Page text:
Orckit Raises Funds for Transport
The Israeli company wants to add traits like high availability that are more associated with Sonet/SDH gear, Eylon Sorek, director of marketing, tells Light Reading.
Orckit being public, it raised the roughly $10.6 million by selling shares and warrants; Orckit filed its registration statement at the end of March.
Orckit-Corrigent, as the company likes to call its Ethernet systems operation, has seen some success with the CM-4140 system that launched in 2008. The company recently signed a Tier 1 service provider in India, and it also claims KDDI Corp. as a customer. (See Orckit Wins in India.)
Now, one of the company's biggest customers -- officials aren't saying which one -- is requesting that the CM-4000 family include features such as high availability and better reliability -- characteristics associated with older Synchronous Optical Network (Sonet) and Synchronous Digital Hierarchy (SDH) equipment.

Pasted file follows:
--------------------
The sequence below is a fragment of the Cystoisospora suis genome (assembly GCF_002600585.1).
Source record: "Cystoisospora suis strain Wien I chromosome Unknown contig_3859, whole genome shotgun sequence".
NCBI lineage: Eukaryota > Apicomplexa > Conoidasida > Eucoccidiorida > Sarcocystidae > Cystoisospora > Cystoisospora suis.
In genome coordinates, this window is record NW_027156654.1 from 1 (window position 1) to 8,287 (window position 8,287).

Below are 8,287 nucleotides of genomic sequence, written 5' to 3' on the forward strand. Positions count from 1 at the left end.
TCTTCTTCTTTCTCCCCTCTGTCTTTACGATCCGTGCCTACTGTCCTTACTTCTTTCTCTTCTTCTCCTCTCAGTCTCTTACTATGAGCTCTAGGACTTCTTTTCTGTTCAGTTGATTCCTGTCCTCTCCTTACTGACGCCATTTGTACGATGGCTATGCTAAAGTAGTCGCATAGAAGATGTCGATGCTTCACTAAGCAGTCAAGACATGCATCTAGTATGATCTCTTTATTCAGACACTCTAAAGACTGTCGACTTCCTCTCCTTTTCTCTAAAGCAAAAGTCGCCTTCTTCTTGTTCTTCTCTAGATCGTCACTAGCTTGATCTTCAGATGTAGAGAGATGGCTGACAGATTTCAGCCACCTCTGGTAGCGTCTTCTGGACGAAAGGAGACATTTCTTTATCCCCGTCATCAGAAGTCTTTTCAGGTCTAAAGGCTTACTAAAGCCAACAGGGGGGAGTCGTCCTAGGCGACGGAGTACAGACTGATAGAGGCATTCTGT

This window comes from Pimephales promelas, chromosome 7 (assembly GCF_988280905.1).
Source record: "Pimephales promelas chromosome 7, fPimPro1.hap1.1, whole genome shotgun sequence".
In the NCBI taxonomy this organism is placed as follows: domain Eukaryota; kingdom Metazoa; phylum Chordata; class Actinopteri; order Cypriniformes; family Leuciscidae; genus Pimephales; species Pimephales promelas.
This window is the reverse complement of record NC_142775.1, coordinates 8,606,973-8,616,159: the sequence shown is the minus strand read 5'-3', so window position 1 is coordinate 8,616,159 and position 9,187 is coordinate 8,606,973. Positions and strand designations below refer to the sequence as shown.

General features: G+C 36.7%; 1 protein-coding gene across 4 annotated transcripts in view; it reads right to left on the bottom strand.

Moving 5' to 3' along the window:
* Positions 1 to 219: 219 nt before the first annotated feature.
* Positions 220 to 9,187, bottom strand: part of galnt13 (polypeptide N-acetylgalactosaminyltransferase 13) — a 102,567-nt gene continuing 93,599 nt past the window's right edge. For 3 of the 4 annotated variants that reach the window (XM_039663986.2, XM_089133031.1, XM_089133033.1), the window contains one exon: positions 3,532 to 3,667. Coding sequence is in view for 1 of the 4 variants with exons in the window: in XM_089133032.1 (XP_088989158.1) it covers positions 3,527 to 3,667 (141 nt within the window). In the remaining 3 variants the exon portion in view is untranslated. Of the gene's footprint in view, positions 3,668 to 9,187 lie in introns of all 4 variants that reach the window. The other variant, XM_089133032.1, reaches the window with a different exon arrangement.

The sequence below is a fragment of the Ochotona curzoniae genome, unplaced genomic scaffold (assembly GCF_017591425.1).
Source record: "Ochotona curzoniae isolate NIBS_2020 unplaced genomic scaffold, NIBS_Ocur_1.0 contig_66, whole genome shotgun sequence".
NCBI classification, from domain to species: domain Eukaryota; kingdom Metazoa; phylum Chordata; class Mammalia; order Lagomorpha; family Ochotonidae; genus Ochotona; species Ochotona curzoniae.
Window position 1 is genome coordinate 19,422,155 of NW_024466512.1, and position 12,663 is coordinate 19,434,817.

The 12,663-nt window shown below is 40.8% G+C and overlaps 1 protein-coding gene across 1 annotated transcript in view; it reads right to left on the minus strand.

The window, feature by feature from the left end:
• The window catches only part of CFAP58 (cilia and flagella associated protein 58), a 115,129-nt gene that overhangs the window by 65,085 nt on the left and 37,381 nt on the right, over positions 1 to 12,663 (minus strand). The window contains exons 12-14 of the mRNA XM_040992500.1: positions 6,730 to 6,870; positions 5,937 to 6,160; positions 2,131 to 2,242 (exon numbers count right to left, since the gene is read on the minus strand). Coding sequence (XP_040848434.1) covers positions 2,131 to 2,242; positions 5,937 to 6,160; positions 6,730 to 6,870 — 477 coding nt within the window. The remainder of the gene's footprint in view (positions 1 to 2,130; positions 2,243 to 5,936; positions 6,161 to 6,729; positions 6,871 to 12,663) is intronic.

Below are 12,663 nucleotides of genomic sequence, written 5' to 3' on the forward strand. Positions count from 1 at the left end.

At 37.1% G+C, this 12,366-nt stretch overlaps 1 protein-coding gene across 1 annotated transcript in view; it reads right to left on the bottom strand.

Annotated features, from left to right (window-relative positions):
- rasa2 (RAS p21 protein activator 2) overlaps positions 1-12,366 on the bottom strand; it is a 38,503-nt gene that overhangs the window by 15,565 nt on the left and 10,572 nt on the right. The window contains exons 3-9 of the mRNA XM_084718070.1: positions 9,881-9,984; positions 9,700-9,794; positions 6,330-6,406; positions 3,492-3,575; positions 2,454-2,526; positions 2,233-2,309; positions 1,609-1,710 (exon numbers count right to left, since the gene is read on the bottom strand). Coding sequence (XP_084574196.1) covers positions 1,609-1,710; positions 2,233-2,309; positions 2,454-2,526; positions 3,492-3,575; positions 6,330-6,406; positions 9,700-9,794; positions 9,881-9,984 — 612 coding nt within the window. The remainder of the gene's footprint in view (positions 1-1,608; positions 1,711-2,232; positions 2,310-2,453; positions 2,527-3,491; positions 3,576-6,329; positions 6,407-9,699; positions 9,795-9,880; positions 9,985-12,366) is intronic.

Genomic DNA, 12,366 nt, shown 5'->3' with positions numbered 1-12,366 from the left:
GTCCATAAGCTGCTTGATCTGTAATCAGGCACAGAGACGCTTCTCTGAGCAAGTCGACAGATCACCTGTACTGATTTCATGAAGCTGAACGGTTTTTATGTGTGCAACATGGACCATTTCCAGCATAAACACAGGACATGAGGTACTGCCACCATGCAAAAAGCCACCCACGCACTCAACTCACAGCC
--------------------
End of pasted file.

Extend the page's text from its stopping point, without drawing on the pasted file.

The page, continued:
Sorek uses the word "transport" to summarize these features, and transport, in that sense, "is a potential growth engine we see for this customer and other customers."
The requests make sense, given that one of Orckit's calling cards is the Ethernet-based transport of TDM traffic, using circuit emulation as the delivery vehicle.
"When you start to take MPLS and packet technology and introduce it to the guys in the transport department, they have their own experience about what is 'management' and what is 'high availability' and what is 'reliability,' " Sorek says. "When you want MPLS as a transport layer, you need to work with those people, and you need to shape the product for, say, high availability."
The CM-4000 line does have redundancy and other reliability-minded features, but they're not at the level expected in a TDM network, according to Sorek.
Two of Orckit's founders are betting their own money on this R&D phase. Chairman Izhak Tamir and CEO Eric Paneth agreed to purchase 100,000 and 75,000 stock-and-warrants units, respectively, in the offering.
— Craig Matsumoto, West Coast Editor, Light Reading